So, what do you think about pregnant women being offered gift vouchers to stop smoking?
Full article: http://www.abc.net.au/news/2016-09-1...regnan/7831562
For the non-clickers:
"A Launceston-based study is using vouchers from a department store as an incentive for women to quit smoking during pregnancy.
Tasmania has the second highest rate in the nation of women smoking while they are pregnant.
About one in six Tasmanian women smoke while pregnant, and for women under 25 the figure rises to one in three.
A University of Tasmania study is now offering monthly $50 gift vouchers to expectant mothers to stop smoking.
Each participant receives the voucher for a department store after they have taken a simple test to determine if they have remained smoke-free for that period.
Dr Mai Frandsen is a research fellow with the Cancer Council of Tasmania and the University of Tasmania, and she said the premise of the research raised tricky questions.
"It's a health psychology question," Dr Frandsen said.
"We all know that we should exercise, we all know that we shouldn't have too many beers, we all know that sitting in front of the television for too long is bad for us, but information isn't enough."
Dr Frandesn's brief and passion was to try and reduce the rates of smoking in pregnancy, and she said the first step in wanting to quit is quite often already present in pregnant women.
"The tricky thing about wanting to quit while pregnant is that a lot of the treatments that are available for people who aren't pregnant and want to quit," Dr Frandsen said.
"Unfortunately even though they're extra motivated to quit, these women don't have as many strategies or don't know that they have as many strategies for actually doing so."
Dr Fransden said midwives and general practitioners who often have contact with pregnant women do the best they can to convey the dangers of smoking while pregnant, but they are often racing the clock.
Taking part in the study is Angela (not her real name) and she was under the impression that quitting smoking would be relatively straight forward.
"I always thought if I was pregnant it'd be easy, I'd quit straight away no problem but it's actually harder than first thought," she said.
While Angela said she did not take part in the study purely for the money, it had been an incentive to help her give up cigarettes.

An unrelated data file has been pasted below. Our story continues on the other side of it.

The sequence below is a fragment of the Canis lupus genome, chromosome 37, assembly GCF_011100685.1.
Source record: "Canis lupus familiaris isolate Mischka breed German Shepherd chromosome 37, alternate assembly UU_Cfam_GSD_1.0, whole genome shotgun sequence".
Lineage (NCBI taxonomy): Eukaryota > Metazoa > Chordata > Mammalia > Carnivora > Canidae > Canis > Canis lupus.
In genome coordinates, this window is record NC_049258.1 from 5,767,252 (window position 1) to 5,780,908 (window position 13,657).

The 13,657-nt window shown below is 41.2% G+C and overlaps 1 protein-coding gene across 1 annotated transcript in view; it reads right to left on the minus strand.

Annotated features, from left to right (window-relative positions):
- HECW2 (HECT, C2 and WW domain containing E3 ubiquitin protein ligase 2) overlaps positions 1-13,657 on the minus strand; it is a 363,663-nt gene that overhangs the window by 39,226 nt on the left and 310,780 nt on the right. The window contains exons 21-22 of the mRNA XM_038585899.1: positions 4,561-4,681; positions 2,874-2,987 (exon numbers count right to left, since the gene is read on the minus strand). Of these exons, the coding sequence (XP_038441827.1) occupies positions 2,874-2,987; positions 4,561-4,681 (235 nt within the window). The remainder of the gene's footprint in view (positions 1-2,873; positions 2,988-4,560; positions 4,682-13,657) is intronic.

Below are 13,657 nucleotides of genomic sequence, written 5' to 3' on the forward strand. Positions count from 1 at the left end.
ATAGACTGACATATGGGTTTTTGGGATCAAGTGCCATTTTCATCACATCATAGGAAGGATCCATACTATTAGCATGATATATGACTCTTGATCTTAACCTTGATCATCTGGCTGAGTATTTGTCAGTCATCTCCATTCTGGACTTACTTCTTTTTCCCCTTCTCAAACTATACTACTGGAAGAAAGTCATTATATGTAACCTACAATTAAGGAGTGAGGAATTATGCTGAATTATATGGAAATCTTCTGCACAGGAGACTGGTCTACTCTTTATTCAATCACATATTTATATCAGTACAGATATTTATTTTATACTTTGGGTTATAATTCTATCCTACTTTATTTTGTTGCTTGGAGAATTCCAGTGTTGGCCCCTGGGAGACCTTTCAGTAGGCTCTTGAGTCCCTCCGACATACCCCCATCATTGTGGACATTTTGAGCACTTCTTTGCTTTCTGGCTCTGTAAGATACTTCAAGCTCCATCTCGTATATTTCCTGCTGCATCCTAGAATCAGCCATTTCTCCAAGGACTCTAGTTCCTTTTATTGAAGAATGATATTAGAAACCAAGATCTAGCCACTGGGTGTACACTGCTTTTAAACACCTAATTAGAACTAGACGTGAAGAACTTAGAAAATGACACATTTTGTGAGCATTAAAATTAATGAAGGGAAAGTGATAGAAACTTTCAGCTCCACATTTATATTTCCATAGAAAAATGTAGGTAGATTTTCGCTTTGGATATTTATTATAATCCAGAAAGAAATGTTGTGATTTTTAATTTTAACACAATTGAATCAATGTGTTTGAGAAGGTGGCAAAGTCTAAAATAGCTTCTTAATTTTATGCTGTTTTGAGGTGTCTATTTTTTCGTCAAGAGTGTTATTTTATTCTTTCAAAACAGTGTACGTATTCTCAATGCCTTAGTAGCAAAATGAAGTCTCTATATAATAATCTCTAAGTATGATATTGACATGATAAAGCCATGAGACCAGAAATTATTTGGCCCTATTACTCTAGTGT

"I would have been able to do it because I cut down a lot when I found out I was pregnant but I think this made me quit a lot sooner than what I think I would have on my own," Angela said.
Dr Frandsen said participants were put through a rigorous process to make sure they were a suitable candidate for the study and it was not going to impact on their relationship.
"Obviously women have to consent to be part of this so they know full well what they're going in for," Dr Frandsen said.
"Some of the concerns were that the women would be coerced into doing the study because of the financial incentive involved."
Is there a stigma attached to smoking while pregnant?
Dr Frandsen said she thought there was still a massive stigma attached to smoking during pregnancy.
"Even the women who do admit that they smoke during their antenatal appointments with their midwives, there are still quite a number who don't admit to it," she said.
Midwife Susan Gee said women often feel pressured by the public once becoming pregnant.
"We feel suddenly that we can comment on all aspects of this woman's life because she's carrying a baby," Ms Gee said.
"I think it's probably the fact that the baby doesn't have a choice and perhaps people are advocating for the baby."
Dr Frandsen said she been criticised in the past over the fact the study pays women to quit smoking, a view that she said was a "naive" way of looking at it.
"Whatever we are doing isn't working. We still have the second highest rates of smoking in the country and the state and national aim is to get that down," she said.
The vouchers used in the study were paid for through a grant to the University of Tasmania.